Book Review – ‘Revolutions Without Borders: The call to liberty in the Atlantic world’ by Gavin Murray-Miller
The ‘Age of Atlantic Revolutions’ is the veritable substance of history. It marked a period rife with political upheavals that transformed the world and larger-than-life figures shrouded in the allure of romantic mythology. As Janet Polasky herself admits in her latest book Revolutions Without Borders, the late-eighteenth century appeared ‘an era when anything seemed possible’. Polasky masterfully recounts the heroic struggles for freedom and emancipation that cut across the Atlantic world. Her overall message in chronicling these events is hardly opaque: the transnational revolutionary movements of the era clearly reveal that the roots of internationalism are as old as the nation-state itself. The pitched battles for liberty during the period gave rise to an idea of international solidarity and common values which continues to resonate today, according to Polasky. It is this overarching vision which guides her examination of the many ‘traveling revolutionaries’ that come to life in the pages of Revolutions Without Borders, as its nine chapters detail the experiences of men and women who moved between revolutions in their support of universal republicanism and the liberation it promised. The breadth of Polasky’s study is commendable, as it links revolutionary politics in Paris with slave uprisings in the Caribbean and the localized skirmishes of Belgian patriots with the larger events that would embroil the European continent during the French Revolution.
The transatlantic ferment at the centre of Revolutions Without Borders is not simply relegated to collective political action either, and it is in this respect that Polasky’s study makes a strong contribution to Atlantic revolutionary history. Much of her focus is on texts and print culture, or what Polasky describes as ‘documents with legs’. Each chapter is organized around an ‘alternative political sphere’ that existed largely outside government and state institutions.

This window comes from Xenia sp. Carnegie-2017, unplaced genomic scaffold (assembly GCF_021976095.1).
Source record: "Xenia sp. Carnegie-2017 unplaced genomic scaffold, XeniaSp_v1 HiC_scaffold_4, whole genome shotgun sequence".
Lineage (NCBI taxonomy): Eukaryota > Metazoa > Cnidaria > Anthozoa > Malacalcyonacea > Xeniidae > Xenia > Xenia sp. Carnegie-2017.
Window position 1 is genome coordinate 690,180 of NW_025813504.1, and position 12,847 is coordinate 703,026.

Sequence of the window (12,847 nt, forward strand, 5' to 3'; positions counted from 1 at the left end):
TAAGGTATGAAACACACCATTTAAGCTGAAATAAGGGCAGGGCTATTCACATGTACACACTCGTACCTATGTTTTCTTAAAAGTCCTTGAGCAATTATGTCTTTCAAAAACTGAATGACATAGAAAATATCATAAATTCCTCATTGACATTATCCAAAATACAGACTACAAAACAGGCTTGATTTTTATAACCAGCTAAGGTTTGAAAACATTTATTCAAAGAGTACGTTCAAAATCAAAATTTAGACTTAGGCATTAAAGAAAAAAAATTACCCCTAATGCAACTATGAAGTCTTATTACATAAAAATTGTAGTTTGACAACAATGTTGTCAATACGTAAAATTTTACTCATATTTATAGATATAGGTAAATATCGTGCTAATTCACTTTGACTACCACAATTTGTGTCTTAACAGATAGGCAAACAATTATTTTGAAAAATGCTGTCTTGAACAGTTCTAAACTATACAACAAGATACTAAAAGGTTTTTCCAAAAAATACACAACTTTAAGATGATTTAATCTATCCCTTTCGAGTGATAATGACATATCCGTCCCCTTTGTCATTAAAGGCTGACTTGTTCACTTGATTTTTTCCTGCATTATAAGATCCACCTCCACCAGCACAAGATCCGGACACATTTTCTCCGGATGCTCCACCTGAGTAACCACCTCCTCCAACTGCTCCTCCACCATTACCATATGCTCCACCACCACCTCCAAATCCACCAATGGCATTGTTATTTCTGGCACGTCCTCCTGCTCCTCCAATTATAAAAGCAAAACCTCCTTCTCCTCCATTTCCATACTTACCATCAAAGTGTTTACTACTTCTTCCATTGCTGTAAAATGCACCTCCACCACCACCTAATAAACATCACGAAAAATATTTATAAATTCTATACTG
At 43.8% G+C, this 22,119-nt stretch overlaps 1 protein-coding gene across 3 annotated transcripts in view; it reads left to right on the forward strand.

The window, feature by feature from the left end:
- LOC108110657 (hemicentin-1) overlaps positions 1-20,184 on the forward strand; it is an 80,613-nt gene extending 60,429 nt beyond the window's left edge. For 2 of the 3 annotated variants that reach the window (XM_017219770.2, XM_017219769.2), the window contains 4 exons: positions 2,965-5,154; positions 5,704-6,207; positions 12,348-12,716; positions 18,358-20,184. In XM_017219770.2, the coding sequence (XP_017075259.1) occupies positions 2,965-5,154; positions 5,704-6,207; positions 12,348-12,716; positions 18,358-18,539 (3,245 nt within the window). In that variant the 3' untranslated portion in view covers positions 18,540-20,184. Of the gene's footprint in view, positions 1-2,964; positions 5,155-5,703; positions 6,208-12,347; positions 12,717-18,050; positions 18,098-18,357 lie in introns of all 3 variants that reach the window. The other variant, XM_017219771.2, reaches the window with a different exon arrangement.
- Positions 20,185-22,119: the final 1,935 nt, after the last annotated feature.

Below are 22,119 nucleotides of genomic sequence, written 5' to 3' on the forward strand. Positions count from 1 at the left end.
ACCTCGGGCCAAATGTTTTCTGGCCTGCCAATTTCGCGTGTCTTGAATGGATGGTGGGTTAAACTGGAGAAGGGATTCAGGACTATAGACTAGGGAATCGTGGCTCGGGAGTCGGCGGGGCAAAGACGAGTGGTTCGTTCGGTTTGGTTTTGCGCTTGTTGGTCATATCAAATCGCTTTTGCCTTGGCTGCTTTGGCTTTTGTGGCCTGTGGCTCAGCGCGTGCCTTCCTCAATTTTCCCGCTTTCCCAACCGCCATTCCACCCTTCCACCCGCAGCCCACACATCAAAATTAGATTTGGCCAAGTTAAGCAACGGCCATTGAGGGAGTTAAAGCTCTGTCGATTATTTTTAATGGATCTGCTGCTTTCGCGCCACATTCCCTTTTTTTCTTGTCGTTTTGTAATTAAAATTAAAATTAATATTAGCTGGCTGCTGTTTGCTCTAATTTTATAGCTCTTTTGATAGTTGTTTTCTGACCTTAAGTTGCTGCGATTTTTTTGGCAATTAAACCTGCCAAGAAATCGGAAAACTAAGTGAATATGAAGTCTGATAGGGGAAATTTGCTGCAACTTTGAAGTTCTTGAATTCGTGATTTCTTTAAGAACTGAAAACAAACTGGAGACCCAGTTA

It is an under-statement to claim that she has written a beautiful book that explores the personal lives of individuals just as much as the larger historical events that shaped them. The book certainly does justice to her desire to recover ‘the rich variety of revolutionary possibility in the past’ (p. 12). However, one wonders if the book is perhaps too beautiful. Its affirmation of a common humanity and espousal of cosmopolitan values betrays the ideological proclivities of its author and tends to replicate much of the romanticism and mythologising that characterized the era. While grand declarations of fraternity and international solidarity abounded during the period, Polasky rarely considers to what extent revolutionary self-fashioning may have been misleading or even disingenuous.